Then we developed a character as a class before giving him or her a descriptive name.  I stood at the board, asking for details about our character, jotting down the answers as quickly as they came. Sex?Boy! Age? 14. Place? Montana. Year? 1984. Family situation? 10 sisters in a mixed family. Then comes the most important question. What does he want?  Baseball. That's all he cares about. All he wants to do is play baseball. Toss in an obstacle and we've got ourselves a plot.  There is no baseball team in his small Montana town. By the end of the story we are bound to see a little team emerge with uniforms and possibly a win...all because of little....(here's where we had to give him a name) Henry Homer.  So within about 3 minutes of brainstorming, we've got a character, story, and even a title: HOME RUN FOR HENRY!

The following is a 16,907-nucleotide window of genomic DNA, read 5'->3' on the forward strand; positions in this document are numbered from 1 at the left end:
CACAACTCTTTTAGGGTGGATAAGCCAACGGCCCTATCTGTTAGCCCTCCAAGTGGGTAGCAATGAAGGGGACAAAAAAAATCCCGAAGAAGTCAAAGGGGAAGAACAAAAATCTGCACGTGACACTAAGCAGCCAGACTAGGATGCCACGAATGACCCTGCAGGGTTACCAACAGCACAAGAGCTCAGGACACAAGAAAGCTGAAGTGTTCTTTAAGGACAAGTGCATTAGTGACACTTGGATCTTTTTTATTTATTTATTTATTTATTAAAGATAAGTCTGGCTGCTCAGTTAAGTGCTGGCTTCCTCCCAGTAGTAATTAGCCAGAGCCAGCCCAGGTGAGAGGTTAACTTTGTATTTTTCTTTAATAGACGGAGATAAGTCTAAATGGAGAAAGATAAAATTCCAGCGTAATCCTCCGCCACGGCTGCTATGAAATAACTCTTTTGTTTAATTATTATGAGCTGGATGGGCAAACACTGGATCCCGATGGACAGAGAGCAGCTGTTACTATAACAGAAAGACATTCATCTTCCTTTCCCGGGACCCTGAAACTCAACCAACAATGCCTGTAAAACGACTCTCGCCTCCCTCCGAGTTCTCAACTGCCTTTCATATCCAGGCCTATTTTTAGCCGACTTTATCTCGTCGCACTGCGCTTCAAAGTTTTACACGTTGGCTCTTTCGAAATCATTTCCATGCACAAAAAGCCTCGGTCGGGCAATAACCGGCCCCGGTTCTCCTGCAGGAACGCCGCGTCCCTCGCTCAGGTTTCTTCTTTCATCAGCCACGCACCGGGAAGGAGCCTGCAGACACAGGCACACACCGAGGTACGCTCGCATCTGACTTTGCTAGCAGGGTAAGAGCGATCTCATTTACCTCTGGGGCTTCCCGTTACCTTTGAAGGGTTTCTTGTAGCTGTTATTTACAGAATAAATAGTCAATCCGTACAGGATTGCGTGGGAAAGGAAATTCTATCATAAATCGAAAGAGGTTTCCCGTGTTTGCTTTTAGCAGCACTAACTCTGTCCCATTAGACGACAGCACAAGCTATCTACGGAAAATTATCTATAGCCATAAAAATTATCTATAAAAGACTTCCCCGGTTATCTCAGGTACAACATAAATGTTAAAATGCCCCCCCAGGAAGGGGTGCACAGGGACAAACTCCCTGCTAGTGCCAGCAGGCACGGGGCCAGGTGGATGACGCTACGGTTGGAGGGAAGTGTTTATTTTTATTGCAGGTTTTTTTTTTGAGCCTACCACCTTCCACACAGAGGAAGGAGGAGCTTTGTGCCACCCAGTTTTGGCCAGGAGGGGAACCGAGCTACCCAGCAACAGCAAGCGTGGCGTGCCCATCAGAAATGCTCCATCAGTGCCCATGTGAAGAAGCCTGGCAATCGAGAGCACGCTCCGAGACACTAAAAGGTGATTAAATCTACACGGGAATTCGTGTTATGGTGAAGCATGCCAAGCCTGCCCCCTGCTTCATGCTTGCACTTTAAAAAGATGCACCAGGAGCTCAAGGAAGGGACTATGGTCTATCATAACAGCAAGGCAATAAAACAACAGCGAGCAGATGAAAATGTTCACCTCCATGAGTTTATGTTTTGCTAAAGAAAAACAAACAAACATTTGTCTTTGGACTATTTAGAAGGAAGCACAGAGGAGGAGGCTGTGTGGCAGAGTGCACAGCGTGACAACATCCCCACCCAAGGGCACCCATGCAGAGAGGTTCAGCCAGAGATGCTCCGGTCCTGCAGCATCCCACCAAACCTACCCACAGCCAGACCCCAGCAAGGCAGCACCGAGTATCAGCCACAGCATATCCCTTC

After doing this a couple times in a  group setting most students will be eager to create their own character, especially if their idea of an old lady who lives on a moon or their mermaide living in an aquarium in a museum in the 1800s didn't get used during the group activity.

Another collaborative idea to develop characters comes from the 1930's French Surrealist Artists and their Exquisite Corpse exercise. It feels like a game, and was in fact, a past time done in cafes, but there's nothing wrong with education feeling joyful! One person draws the head at the top of a piece of paper, before folding it down and passing it to their neighbor, who only has a couple neck marks to go on in order to draw a torso. After this is folded down, the last person adds the legs.  So you may have a robot head with bird arms and ballerina legs.  Try giving that character a descriptive name and some characteristics!